Quebec’s Temporary Workforce Almost Quadrupled In Eight Years

Trudeau Refuses Quebec’s Request For Full Power Over Immigration
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Quebec think-tank has revealed in its latest report that Quebec’s temporary worker labour force roughly quadrupled in only eight years.

“The number of temporary work permits has gone from 43,770 in 2015 to 167,435 in 2023,” the Institut du Québec (IDQ) notes in its February report.

“These immigrants come to Quebec through two main programs: the Temporary Foreign Worker Program (TFWP) which allows employers to bring in workers to fill a vacant position or the International Mobility Program (IMP) which provides for several ways to welcome temporary immigrants, including for example, international graduates or the spouses of students or temporary workers.”

According to the IDQ report, the three industry sectors which employ the most temporary workers are: manufacturing at 16 per cent, wholesale and retail trade at 12 per cent, and the restaurant and hospitality sector at nine per cent.

Temporary foreign workers are, however, considered to be under-represented in Quebec’s construction and healthcare and social services sectors due to difficulties with recruitment abroad.

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“In 2023, temporary foreign workers constituted three per cent of the Quebec labour force but their representation in the construction sector was a third of that, a situation which is not found in Ontario,” notes the report.

IDQ director Emna Braham has reportedly credited temporary foreign workers with boosting the number of workers in the francophone province and helping resolve labour shortages.

“We see that this labor supply has really increased significantly over the last year, almost 100,000 more people,” she reportedly told Canadian Press. “This growth has been largely attributable to temporary immigration over the past year.”

According to Statistics Canada, the province of Quebec hit a new record for temporary residents in the fourth quarter of last year with the number of these residents spiking 42.3 per cent to hit 528,034.

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A year earlier, there were only 360,936 temporary residents in that province which has under the leadership of its premier, François Legault, repeatedly stated it will hold the line on immigration.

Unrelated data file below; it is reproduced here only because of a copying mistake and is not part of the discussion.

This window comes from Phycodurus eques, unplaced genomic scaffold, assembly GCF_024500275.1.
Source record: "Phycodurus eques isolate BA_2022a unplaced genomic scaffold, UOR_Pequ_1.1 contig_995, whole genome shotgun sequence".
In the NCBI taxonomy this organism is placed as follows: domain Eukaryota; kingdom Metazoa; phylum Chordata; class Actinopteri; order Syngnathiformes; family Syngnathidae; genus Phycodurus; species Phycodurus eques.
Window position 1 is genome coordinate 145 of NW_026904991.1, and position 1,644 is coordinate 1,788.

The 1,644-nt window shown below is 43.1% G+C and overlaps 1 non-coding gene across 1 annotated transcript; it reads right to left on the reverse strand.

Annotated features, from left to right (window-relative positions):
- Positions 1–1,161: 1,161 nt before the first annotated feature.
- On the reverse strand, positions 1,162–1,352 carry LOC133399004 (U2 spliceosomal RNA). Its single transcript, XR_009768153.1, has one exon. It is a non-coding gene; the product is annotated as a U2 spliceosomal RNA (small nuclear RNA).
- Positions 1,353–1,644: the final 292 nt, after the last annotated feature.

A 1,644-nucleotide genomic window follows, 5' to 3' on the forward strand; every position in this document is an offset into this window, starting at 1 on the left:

The Quebecois premier repeatedly insisted last year that Quebec would hold the line at 50,000 new permanent residents.

The latest data from Immigration, Refugees and Citizenship Canada (IRCC) shows Legault’s immigration officials seem to have made good on that election promise with 52,790 new permanent residents to the province last year.

The provincial government in Quebec sees immigration, particularly that immigration from non-French-speaking countries, as a possible threat to the long-term viability of the Quebecois culture.

Premier Sees Immigration As Possible Threat To Quebecois Culture

Legault has made it clear his government is deeply-committed to ensuring the survival of the French language and has gone so far as to put forth proposals to limit all economic immigration to the province to French-speaking immigrants by 2026.

“As premier of Quebec, my first responsibility is to defend our language and our identity,” said Legault. “During the past few years, the French language has been in decline in Quebec. Since 2018, our government has acted to protect our language, more so than any previous government since the adoption of Bill 101 under the Levesque government.

“But, if we want to turn the tide, we must do more. By 2026, our goal is to have almost entirely francophone economic immigration. We have the duty, as Québécois, to speak French, to daily pass on our culture and to be proud of it.”

Temporary workers and international students in Quebec often later seek to immigrate to Canada through either the federal Express Entry system’s Federal Skilled Worker (FSW) program, Federal Skilled Trades (FST) program and Canadian Experience Class (CEC) or the Provincial Nominee Programs (PNP) of the provinces.

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Colin Singer
Colin Singer is an international acclaimed Canadian immigration lawyer and founder of featured on Wikipedia. Colin Singer is also founding director of the Canadian Citizenship & Immigration Resource Center (CCIRC) Inc. He served as an Associate Editor of ‘Immigration Law Reporter’, the pre-eminent immigration law publication in Canada. He previously served as an executive member of the Canadian Bar Association’s Quebec and National Immigration Law Sections and is currently a member of the Canadian Chapter of the American Immigration Lawyers Association. Colin has twice appeared as an expert witness before Canada’s House of Commons Standing Committee on Citizenship and Immigration. He is frequently recognized as a recommended authority at national conferences sponsored by government and non-government organizations on matters affecting Canada’s immigration and human resource industries. Since 2009, Colin has been a Governor of the Quebec Bar Foundation a non-profit organization committed to the advancement of the profession, and became a lifetime member in 2018.